What are some things you want to accomplish in the future?
I feel I’m kind of slowly doing everything that I wanted to do. I was lucky enough to experience and do things that I dreamed of at a young age. So, you know, when that happens it allows new dreams to form. I’m slowly branching out and getting into TV and film and directing. I’m also being a representative of a Polynesian woman, representing Polynesian women more through fashion, through collaborations.
The video you directed for Own the Floor is really impactful. Can you talk about that film?
I created this short piece with Nike. I choreographed the whole film and collaborated with Nike on the creative and the music and also the manifesto that I speak in the voiceover. It’s something very personal to me from what I’m saying to how I’m moving to the whole intention of the piece. The inspiration is sharing the different sides of me as a dancer. The different shades and the different colors that I feel when I move. You know, as dancers, we don’t just have one way or one style of moving. We have so many layers, and even just as a woman, too, there are so many layers through my personality and my emotions. So it was really beautiful to be able to kind of express that through the film, through color and through music and movement. It really is like a roller coaster. I felt like that was a really beautiful way to kind of celebrate dance and dancers and we each have our own story and through dance we can own that and express that and essentially own the floor.
I want to talk about some specific scenes from the Savage x Fenty show because I was so inspired by it. Can you talk about the opening scene, specifically the dancers moving like string puppets. What was the thought process behind that?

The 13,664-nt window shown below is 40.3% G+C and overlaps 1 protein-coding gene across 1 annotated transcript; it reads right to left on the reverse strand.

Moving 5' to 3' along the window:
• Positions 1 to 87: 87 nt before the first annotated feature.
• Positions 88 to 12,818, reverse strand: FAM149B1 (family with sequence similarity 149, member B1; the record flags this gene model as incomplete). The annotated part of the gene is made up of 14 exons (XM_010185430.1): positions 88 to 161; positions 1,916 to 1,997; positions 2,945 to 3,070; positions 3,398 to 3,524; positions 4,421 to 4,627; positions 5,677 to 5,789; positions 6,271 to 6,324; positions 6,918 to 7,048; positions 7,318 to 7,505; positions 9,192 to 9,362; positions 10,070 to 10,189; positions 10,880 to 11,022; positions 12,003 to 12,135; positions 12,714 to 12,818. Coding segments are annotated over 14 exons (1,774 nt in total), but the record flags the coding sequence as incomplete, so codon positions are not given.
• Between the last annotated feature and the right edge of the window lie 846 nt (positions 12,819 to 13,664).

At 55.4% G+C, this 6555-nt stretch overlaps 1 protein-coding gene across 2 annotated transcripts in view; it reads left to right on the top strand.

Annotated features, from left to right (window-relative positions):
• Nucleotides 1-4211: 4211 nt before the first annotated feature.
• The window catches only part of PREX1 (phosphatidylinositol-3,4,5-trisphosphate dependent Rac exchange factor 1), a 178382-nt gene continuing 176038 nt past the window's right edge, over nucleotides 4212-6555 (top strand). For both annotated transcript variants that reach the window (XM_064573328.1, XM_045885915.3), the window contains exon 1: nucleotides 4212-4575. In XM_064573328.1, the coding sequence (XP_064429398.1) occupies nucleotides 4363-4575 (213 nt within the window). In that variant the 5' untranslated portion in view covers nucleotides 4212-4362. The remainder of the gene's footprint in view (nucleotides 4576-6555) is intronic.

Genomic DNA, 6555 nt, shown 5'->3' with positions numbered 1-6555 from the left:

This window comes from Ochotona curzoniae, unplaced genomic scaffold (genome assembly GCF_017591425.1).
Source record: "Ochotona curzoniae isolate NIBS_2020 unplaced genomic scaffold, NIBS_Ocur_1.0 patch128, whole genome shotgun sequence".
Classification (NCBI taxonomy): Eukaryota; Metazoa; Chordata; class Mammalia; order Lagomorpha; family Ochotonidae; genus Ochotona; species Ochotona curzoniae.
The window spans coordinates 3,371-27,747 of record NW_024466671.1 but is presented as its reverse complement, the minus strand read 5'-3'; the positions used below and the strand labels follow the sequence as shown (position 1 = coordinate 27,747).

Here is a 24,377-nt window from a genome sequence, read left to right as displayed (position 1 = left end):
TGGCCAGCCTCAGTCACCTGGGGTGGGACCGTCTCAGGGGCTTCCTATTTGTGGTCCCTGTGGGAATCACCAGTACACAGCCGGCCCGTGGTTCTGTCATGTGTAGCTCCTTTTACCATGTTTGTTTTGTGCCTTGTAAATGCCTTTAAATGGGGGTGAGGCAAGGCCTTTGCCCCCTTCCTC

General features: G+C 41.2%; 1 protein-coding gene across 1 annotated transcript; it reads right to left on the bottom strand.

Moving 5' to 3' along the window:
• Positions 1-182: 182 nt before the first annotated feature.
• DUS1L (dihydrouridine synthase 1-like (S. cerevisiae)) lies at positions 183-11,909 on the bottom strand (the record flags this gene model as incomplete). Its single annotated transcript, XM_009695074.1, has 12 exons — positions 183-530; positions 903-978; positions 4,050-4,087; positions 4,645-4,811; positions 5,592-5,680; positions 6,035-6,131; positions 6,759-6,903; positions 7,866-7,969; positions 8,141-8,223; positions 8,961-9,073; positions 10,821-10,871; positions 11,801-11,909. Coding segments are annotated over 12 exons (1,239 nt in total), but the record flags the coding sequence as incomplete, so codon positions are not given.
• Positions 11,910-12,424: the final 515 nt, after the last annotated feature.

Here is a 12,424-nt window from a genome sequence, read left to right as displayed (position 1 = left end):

That scene in general was inspired by an opera. A lot of Broadway and musical theater inspiration came through. So when I selected the song, it had such a theatrical energy. That puppet section was actually the last section I created a couple of days before the shoot. It was very last minute, but I knew something was missing. I felt like it was this kind of theatrical element. I thought maybe it needed a prop, and then it kinda just came to me like a light switch. I was like, “What if we do like, a puppet section with the boys and it’s like puppets controlling each other?” It ended up being really cool, but I just felt like it fit within the story of this opera.
And I saw you rehearsing the Normani scene on your Instagram. And that choreography was so good in that red box. And I loved the section where the gentleman pulled her legs up. It was sexy but super powerful. I’m just curious how you came up with that.
We had the red cube already built for it. And I just kind of played off her energy that she already had within the song. I also believe in simplicity. So I felt like her doing really abstract, cool poses, and then like adding in boys in the second half to really amplify the performance. But again we did that very last minute with only a day to put it together. So when you’re in that position, you just go, you don’t think so much. You’re just like, look, we’ve got to finish it. So I think I ended up with a really cool for sure, for sure, it looks like a music video.
I have to ask about the Rihanna scene in that lounge area with Busta Rhymes’ “What’s It Gonna Be?!” song featuring Janet Jackson. Those subtle moves looked amazing. It seems like these things just come to you, but I’m still curious how you got to that.
You’re right. It just kind of happens. I just played the music and I just go, but I definitely know I wanted to keep it quite simple and visual with the girls in that lounge area we created. And I think Rihanna has such a presence that you almost don’t have to do too much. I just felt like I wanted to strip it right back, have like, some simple movement that really you’d never forget. And I think it looked great.